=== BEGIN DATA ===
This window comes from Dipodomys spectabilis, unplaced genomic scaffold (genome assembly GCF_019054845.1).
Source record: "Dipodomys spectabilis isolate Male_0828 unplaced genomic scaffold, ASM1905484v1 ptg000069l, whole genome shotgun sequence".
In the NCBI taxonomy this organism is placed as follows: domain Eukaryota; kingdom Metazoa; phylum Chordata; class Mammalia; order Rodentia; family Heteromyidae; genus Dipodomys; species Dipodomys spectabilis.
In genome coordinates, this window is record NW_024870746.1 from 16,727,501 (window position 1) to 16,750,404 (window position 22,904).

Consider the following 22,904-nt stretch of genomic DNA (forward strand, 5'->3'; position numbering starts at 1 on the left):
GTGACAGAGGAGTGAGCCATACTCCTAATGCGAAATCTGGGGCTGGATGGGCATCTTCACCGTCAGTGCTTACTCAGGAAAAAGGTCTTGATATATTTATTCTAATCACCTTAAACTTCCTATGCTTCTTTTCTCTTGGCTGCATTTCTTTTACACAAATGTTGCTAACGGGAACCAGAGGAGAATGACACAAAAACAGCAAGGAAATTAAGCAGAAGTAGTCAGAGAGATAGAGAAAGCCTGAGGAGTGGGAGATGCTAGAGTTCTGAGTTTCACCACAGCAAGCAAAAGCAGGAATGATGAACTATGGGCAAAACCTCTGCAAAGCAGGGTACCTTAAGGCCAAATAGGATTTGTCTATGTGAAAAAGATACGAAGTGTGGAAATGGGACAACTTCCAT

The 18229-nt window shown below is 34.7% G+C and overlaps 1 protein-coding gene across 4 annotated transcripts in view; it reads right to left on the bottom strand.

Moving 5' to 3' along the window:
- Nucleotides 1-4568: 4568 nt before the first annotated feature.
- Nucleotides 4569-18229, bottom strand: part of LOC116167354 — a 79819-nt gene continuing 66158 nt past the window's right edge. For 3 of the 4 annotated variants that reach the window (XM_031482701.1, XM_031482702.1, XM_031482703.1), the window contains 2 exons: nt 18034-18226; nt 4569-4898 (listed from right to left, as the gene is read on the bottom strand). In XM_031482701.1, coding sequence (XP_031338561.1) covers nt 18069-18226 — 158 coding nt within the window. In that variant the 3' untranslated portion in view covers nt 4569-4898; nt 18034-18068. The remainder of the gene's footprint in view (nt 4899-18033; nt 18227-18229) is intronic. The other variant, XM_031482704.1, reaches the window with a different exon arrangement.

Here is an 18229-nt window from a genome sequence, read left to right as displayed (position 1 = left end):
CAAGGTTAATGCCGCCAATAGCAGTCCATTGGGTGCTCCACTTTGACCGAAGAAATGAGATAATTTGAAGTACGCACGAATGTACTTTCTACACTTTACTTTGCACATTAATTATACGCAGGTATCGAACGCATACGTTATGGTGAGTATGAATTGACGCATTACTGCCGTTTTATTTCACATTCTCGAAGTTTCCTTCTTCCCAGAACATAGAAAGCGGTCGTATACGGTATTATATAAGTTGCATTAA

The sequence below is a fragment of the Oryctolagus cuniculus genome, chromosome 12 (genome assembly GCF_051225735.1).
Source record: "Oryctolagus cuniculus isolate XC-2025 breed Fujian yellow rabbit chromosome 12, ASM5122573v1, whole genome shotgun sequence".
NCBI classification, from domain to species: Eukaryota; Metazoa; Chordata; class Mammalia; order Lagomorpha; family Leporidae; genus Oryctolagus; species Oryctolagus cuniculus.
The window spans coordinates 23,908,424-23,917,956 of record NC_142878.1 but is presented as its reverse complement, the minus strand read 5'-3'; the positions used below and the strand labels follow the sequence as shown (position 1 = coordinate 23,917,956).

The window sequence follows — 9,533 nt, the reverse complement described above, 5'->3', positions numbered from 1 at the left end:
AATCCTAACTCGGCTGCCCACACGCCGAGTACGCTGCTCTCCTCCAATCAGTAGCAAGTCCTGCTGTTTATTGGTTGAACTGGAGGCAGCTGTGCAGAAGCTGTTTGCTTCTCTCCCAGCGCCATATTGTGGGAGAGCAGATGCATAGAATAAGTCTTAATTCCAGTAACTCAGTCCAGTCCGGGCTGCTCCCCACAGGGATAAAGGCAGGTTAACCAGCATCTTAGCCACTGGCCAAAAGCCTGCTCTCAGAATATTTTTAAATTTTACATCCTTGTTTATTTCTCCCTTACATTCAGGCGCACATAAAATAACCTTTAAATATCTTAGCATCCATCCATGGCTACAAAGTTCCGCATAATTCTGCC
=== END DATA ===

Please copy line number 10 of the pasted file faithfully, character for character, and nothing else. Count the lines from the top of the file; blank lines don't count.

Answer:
- Nucleotides 4569-18229, bottom strand: part of LOC116167354 — a 79819-nt gene continuing 66158 nt past the window's right edge. For 3 of the 4 annotated variants that reach the window (XM_031482701.1, XM_031482702.1, XM_031482703.1), the window contains 2 exons: nt 18034-18226; nt 4569-4898 (listed from right to left, as the gene is read on the bottom strand). In XM_031482701.1, coding sequence (XP_031338561.1) covers nt 18069-18226 — 158 coding nt within the window. In that variant the 3' untranslated portion in view covers nt 4569-4898; nt 18034-18068. The remainder of the gene's footprint in view (nt 4899-18033; nt 18227-18229) is intronic. The other variant, XM_031482704.1, reaches the window with a different exon arrangement.